Brown’s Tough Talk For Tough Times

JAN. 4, 2011


With many in the state worried that California is ungovernable, even more hope that the courage and sacrifice demonstrated by California’s residents enduring the state’s economic down turn, means a great deal to newly-elected Gov. Jerry Brown.

In a humor-laden inaugural ceremony on Monday, California ushered in the former-and-newly elected Governor Brown, forever making his unique mark on the state as the 34th and 39th governor.

Apt at making audiences laugh, Brown appeared at first to stumble as he was taking the oath of office as he repeated the words, “without mental reservations.” The audience laughed, and Brown emphasized again that he accepted the office with “NO mental reservations.”

While Brown elicited laughs several times during his short 16- minute speech, he spoke seriously about how state politics had denigrated into a “mere spectacle,” with the two political parties remaining “in their comfort zones, rehearsing and rehashing old political positions.” Appearing to be critical of both the Democratic and Republican parties, Brown said the two parties haven’t been able to come close to agreeing on what needs to happen to turn California around.

He suggested that the elected leaders in the Senate and Assembly “work together as Californians first, and political parties second.”

However, even with the tough talk about the need for change during his speech, Brown’s request of Californians to commit “a loyalty to community larger than individual needs,” elicited a substantial response from the audience. “The year ahead will demand courage and sacrifice,” Brown said.

As Brown insisted that there would be no new taxes without a vote of the people, some quiet murmurs were heard within the audience. Rumors are currently running rampant that Brown will be offering a ballot initiative in June to increase taxes in the state. “Choices have to be made and difficult decisions taken. At this stage in my life, I have not come here to embrace delay or denial,” said Brown, leading many in the audience to believe he was referring to tax increases.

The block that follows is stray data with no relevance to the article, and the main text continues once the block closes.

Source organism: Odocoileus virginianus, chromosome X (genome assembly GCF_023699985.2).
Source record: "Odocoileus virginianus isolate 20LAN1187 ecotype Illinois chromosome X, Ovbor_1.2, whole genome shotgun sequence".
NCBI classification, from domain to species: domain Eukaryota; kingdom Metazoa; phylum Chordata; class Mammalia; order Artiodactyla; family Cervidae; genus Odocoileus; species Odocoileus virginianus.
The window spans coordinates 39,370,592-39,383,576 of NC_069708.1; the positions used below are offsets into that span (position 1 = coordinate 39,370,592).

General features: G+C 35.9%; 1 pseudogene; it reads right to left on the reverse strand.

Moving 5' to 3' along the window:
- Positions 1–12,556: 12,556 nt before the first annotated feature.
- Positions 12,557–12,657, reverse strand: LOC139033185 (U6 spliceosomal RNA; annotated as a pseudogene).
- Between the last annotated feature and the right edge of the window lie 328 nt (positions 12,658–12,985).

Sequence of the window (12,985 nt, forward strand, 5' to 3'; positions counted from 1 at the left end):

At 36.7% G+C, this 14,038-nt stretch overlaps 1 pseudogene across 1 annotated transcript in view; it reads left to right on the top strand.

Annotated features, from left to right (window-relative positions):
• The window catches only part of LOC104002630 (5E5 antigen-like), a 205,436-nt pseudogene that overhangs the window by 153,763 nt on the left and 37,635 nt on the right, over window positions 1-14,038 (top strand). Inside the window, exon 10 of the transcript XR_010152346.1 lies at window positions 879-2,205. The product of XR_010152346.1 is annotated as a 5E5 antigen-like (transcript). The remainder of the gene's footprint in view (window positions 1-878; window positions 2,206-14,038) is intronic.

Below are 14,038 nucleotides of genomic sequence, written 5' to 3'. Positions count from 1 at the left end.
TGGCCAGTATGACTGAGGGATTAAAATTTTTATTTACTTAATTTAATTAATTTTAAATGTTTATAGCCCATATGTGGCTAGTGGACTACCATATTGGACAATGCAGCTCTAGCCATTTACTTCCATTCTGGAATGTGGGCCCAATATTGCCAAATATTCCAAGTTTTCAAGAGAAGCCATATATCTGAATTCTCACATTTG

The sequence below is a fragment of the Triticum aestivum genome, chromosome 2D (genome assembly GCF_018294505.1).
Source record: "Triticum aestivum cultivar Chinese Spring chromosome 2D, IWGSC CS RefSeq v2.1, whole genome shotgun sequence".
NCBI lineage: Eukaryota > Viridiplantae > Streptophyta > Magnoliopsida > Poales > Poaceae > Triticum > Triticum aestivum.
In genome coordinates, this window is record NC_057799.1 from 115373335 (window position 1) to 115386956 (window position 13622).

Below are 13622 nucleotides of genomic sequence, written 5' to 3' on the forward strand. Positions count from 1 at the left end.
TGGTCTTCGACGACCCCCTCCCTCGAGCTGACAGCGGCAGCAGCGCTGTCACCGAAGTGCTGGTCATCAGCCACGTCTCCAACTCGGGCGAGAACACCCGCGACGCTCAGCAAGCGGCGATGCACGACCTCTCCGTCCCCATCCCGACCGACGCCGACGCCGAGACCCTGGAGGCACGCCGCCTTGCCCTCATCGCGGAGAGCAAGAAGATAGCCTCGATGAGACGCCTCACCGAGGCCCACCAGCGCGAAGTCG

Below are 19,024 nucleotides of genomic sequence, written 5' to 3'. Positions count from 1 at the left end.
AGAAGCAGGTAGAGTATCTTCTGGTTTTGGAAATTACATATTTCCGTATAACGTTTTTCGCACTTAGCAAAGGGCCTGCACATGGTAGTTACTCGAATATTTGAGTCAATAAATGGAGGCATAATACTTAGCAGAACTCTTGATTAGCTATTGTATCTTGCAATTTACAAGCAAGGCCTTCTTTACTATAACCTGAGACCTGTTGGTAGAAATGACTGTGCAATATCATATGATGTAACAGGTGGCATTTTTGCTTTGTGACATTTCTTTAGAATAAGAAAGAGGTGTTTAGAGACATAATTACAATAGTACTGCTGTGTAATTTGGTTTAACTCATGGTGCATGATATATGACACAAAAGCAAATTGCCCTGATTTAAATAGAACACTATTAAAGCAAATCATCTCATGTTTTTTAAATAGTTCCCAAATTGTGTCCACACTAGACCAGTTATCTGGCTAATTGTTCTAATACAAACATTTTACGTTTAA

Brown spoke warmly about his family, introducing his 99-year old aunt. He talked about his grandfather, a German immigrant who crossed the country by covered wagon, and his “pioneering spirit (and) their capacity to meet life’s challenges.”

Brown said that he will release his budget plan in one week. “The budget I present next week will be painful but it will be an honest budget.” He promised to spend only what is available in tax revenues while restructuring government services between state and local agencies. “The plan represents my best understanding of our real dilemmas and possibilities. It is a tough budget for tough times.”

The event was peppered with political celebrities, including outgoing Governor Arnold Schwarzenegger and First Lady Maria Shriver, former Gov. Gray Davis, Lt. Gov.-elect Gavin Newsom, U.S. Sen. Dianne Feinstein, and House Minority Leader Nancy Pelosi.

But no one on the state payroll had a busier day than Supreme Court Chief Justice Tani Cantil-Sakauye, who performed most of the swearing-in duties, from morning through the evening.

The state’s executive office holders were sworn in as well on Monday; Attorney General Kamala Harris, Controller John Chiang, Secretary of State Debra Bowen, Treasurer Bill Lockyer and Insurance Commissioner Dave Jones. The lone hold out was Lieutenant Gov.-elect Gavin Newsom, who it appears is comfortable waiting-out his swearing-in until a suitable replacement can be found for his old job as Mayor of San Francisco.

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